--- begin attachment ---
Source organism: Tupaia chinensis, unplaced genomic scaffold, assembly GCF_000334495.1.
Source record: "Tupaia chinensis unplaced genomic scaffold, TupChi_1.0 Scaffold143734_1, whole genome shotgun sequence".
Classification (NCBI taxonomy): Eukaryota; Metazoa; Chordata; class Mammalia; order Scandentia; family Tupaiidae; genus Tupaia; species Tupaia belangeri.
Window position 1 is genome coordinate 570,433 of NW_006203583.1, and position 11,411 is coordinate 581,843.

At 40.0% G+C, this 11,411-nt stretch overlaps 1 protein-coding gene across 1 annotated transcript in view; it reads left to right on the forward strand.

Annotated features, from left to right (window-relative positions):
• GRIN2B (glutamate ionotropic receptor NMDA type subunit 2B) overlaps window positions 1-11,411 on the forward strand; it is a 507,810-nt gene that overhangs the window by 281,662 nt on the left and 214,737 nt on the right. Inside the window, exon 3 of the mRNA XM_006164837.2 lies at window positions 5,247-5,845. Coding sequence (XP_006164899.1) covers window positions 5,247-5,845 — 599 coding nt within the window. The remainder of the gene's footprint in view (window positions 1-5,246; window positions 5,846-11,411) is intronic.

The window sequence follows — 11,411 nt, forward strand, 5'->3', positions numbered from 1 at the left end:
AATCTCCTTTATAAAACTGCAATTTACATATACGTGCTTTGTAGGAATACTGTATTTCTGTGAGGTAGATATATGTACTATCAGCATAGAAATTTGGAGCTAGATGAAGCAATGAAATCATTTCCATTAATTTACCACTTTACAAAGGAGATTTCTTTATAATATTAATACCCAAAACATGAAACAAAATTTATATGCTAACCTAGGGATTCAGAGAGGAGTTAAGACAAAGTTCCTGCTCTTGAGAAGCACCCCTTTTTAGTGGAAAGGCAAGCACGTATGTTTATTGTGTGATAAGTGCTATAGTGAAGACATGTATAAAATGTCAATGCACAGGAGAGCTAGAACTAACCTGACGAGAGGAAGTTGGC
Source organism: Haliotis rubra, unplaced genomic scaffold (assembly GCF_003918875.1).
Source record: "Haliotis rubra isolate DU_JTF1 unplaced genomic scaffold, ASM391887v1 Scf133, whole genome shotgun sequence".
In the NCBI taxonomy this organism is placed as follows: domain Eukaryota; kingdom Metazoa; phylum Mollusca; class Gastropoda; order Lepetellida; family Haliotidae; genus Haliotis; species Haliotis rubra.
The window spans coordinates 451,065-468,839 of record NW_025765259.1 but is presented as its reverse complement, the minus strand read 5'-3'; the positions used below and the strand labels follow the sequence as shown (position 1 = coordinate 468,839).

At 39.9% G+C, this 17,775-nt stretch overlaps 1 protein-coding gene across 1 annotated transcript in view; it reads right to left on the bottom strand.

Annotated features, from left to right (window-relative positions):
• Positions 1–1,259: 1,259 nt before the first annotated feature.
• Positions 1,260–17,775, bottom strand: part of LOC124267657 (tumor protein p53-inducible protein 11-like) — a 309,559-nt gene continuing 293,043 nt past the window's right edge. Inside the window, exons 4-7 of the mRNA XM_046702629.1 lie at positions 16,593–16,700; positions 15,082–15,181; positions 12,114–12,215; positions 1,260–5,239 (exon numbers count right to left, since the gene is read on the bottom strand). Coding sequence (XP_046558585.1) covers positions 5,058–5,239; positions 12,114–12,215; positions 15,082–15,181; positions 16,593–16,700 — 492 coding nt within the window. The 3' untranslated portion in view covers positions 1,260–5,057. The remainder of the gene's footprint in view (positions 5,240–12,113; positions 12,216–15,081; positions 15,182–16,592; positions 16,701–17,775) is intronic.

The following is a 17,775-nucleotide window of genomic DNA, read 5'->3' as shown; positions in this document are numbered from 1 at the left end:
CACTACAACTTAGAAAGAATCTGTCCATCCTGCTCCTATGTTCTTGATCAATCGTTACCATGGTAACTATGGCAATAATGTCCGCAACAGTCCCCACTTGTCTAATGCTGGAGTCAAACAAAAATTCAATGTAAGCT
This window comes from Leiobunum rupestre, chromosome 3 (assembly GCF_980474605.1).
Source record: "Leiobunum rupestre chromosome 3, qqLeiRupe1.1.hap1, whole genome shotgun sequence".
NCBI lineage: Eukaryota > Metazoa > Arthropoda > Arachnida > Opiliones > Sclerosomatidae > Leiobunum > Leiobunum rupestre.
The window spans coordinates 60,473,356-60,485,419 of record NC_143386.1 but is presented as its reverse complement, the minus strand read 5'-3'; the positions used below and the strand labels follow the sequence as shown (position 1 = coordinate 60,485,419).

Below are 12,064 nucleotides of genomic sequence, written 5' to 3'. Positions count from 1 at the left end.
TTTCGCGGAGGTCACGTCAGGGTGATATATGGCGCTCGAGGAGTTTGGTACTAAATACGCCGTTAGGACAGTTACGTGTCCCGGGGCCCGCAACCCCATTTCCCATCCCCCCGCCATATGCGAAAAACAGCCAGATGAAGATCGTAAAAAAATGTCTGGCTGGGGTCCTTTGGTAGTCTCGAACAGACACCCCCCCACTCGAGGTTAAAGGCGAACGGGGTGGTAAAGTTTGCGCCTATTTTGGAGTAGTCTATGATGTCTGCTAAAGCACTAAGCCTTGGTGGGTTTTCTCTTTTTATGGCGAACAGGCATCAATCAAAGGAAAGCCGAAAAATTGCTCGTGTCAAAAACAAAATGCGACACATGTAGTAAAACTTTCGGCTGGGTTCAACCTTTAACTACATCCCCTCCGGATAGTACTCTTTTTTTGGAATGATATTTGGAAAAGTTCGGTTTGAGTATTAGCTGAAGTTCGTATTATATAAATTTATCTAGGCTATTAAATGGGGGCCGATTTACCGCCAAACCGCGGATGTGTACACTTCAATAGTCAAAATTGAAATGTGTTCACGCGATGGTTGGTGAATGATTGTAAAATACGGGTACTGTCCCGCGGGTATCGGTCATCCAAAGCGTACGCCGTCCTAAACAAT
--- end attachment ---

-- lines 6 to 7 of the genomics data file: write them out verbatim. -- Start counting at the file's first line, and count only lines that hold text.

Annotated features, from left to right (window-relative positions):
• GRIN2B (glutamate ionotropic receptor NMDA type subunit 2B) overlaps window positions 1-11,411 on the forward strand; it is a 507,810-nt gene that overhangs the window by 281,662 nt on the left and 214,737 nt on the right. Inside the window, exon 3 of the mRNA XM_006164837.2 lies at window positions 5,247-5,845. Coding sequence (XP_006164899.1) covers window positions 5,247-5,845 — 599 coding nt within the window. The remainder of the gene's footprint in view (window positions 1-5,246; window positions 5,846-11,411) is intronic.